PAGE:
From its garish cover, which finds R. Kelly standing on a mountaintop against a fire-red sky (okay, so it’s a sunset but it feels more like the apocalypse) looking down at his apparently erect penis, to its pedestrian melodies, beats, and lyrics, TP.3 Reloaded represents everything that’s wrong with mainstream hip-hop and R&B today, mainly its obsession with money and sex and its complete lack of soul. More jarring, though, is Kelly’s utter lack of talent. Reloaded is like second-rate R. Kelly…which makes it less appealing than smoking a rolled up dookie joint (if you haven’t heard the album, this will make more sense in a few seconds). Craft is obviously not something Kelly is interested in: his falsetto is awkward at best and the supposedly sexy/hypnotic liquid drops that permeate several of the album’s tracks is more like Chinese water torture.
Which is also a good way to describe the lyrics. “In The Kitchen” helps Kelly reach new depths of misogyny with lines like “Girl, I’m ready to toss your salad” and “Girl, you’re in the kitchen/Cooking me a meal/Something makes me wanna come in there and get a feel,” while “Remote Control” is yet another 5th-grade level metaphor-laden ballad featuring gems like “Let me put this adapter in you/It will keep you charged up.” Is this Prince’s legacy? A song filled with TiVo metaphors? Here’s another one: “Come and get this sweet lovin’ you deserve.” Run for your life, girl! Nobody deserves this! Not even Katherine Harris. And forget your everyday flower as a symbol for the vagina; Kelly prefers to liken his girl’s “sweet pussy” to a marijuana leaf on “Sex Weed”: “Girl, your shit is the chronic/’Cause I could tell by the way you roll it up/Make a playa wanna smoke it up.” Wait. Did he just say he wants to smoke her shit? Forget Bobby and Whitney. Now this is brown love.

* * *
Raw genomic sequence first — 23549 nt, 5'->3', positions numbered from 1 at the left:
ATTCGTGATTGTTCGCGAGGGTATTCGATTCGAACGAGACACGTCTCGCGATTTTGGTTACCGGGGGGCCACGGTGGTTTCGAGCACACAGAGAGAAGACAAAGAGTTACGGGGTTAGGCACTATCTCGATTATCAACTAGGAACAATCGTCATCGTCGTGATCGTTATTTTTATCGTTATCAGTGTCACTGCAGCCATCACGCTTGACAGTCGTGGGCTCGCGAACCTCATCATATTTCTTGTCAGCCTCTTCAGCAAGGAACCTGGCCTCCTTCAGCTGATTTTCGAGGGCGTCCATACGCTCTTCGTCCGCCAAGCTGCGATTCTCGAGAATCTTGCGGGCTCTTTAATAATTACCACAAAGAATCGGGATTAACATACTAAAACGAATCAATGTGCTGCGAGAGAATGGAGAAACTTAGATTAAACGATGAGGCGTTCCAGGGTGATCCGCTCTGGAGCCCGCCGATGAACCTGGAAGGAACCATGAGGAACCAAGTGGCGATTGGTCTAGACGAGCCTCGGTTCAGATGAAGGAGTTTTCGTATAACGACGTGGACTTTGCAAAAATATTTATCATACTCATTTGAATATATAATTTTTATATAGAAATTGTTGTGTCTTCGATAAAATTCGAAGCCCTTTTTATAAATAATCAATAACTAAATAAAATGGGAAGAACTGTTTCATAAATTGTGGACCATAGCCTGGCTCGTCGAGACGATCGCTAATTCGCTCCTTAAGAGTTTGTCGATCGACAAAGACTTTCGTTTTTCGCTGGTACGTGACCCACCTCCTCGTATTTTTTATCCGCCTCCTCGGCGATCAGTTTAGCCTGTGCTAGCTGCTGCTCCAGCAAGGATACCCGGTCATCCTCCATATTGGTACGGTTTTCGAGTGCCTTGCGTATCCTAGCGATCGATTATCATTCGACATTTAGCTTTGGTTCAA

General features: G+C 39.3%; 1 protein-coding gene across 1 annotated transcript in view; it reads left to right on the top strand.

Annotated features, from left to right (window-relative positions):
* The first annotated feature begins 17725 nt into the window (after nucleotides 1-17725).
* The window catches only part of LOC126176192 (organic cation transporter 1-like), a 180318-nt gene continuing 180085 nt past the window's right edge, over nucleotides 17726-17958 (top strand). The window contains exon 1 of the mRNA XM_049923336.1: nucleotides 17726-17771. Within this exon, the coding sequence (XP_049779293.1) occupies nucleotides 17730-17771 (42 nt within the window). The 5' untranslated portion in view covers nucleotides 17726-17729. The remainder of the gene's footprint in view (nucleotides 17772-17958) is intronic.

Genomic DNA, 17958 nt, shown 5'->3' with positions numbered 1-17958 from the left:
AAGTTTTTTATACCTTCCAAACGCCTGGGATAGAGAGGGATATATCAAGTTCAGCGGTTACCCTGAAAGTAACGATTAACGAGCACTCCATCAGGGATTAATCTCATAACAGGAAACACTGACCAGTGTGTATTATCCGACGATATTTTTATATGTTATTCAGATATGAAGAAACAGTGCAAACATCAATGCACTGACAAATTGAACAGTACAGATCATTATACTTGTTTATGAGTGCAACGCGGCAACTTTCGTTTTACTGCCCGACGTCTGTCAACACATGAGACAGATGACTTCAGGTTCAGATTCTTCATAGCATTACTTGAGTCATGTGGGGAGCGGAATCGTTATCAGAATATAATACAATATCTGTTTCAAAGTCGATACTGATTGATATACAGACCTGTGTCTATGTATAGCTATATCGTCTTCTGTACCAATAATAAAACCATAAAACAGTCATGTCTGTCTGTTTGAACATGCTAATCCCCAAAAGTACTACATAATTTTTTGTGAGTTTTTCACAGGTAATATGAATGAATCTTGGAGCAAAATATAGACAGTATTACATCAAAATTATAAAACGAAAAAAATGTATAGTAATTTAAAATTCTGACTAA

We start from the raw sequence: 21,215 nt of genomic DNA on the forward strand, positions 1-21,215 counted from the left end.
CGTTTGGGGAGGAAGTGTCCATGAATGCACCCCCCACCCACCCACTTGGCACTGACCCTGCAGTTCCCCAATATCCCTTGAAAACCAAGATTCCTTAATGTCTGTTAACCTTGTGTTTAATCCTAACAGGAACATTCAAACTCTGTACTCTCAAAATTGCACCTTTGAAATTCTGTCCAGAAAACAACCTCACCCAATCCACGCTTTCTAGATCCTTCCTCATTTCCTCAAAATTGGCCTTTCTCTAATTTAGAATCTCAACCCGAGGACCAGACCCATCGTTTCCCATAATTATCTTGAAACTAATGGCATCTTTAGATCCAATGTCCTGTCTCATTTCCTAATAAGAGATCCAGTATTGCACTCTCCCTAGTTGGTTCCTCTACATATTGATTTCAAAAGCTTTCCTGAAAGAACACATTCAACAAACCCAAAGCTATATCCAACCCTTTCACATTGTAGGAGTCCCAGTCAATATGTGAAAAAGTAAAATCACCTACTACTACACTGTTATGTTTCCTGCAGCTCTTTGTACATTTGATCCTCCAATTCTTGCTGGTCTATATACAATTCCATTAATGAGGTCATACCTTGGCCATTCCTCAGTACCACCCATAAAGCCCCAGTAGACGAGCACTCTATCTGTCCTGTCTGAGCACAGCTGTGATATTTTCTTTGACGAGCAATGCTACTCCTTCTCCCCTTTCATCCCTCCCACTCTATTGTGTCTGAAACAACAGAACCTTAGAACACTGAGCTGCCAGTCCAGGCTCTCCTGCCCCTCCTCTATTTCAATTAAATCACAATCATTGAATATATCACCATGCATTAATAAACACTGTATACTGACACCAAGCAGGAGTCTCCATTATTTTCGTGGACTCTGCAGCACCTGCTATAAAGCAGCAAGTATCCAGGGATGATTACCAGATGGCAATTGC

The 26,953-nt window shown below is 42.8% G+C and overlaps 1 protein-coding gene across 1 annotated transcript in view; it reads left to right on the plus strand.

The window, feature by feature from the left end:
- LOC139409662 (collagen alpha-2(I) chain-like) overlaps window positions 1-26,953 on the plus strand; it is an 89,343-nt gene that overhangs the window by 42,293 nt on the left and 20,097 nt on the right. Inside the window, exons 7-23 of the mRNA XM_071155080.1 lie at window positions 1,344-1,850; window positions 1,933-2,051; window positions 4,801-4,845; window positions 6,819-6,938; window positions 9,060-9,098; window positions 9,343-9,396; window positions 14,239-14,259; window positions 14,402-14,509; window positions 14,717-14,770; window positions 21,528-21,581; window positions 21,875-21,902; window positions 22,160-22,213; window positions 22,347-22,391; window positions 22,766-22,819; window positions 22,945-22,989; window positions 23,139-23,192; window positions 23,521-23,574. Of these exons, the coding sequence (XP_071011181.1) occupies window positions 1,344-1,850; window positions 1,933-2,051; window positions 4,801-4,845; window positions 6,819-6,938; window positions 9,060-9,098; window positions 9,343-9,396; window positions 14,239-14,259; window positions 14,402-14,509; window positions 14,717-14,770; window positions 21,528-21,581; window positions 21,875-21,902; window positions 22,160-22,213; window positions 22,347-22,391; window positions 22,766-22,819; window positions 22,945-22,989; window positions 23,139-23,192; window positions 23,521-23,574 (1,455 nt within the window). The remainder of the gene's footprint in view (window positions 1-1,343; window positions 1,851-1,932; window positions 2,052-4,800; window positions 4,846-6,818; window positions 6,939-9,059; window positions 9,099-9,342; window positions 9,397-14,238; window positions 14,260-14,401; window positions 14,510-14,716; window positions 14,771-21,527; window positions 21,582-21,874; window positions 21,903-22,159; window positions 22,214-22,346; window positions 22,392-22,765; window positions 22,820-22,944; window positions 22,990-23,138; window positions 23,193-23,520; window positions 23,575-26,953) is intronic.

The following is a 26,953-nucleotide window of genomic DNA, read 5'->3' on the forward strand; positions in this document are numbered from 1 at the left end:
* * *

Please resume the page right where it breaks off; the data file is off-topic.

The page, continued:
But this is all to be expected from an R. Kelly album. While it may have been disappointing to hear the independent women of Destiny’s Child get all domestic on Destiny Fulfilled’s “Cater 2 U” and “T-Shirt,” Kelly’s “Put My T-Shirt On” makes their Stepfordization even more revolting. He might be the single worst songwriter living today, the final piece of evidence being “Trapped In The Closet,” a five-chapter suite devoid of any sort of structural or musical relevance whatsoever but big on laugh-out-loud hilarity (and presumably unintended camp): When he gets caught fucking church pastor Rufus’s wife Cathy it’s revealed that Kelly isn’t the only one hiding in the closet—Rufus has a gay lover named Chuck—and by the end of “Chapter 3” Kelly finds out that his wife is stepping out on him too, ultimately “climaxing” in a tangled (but nonsensical) social web of indiscretion. If Lil’ Kim can get a year and a day in the slammer for trying to protect a friend, Kelly should at least get that much for this epic piece of crap alone.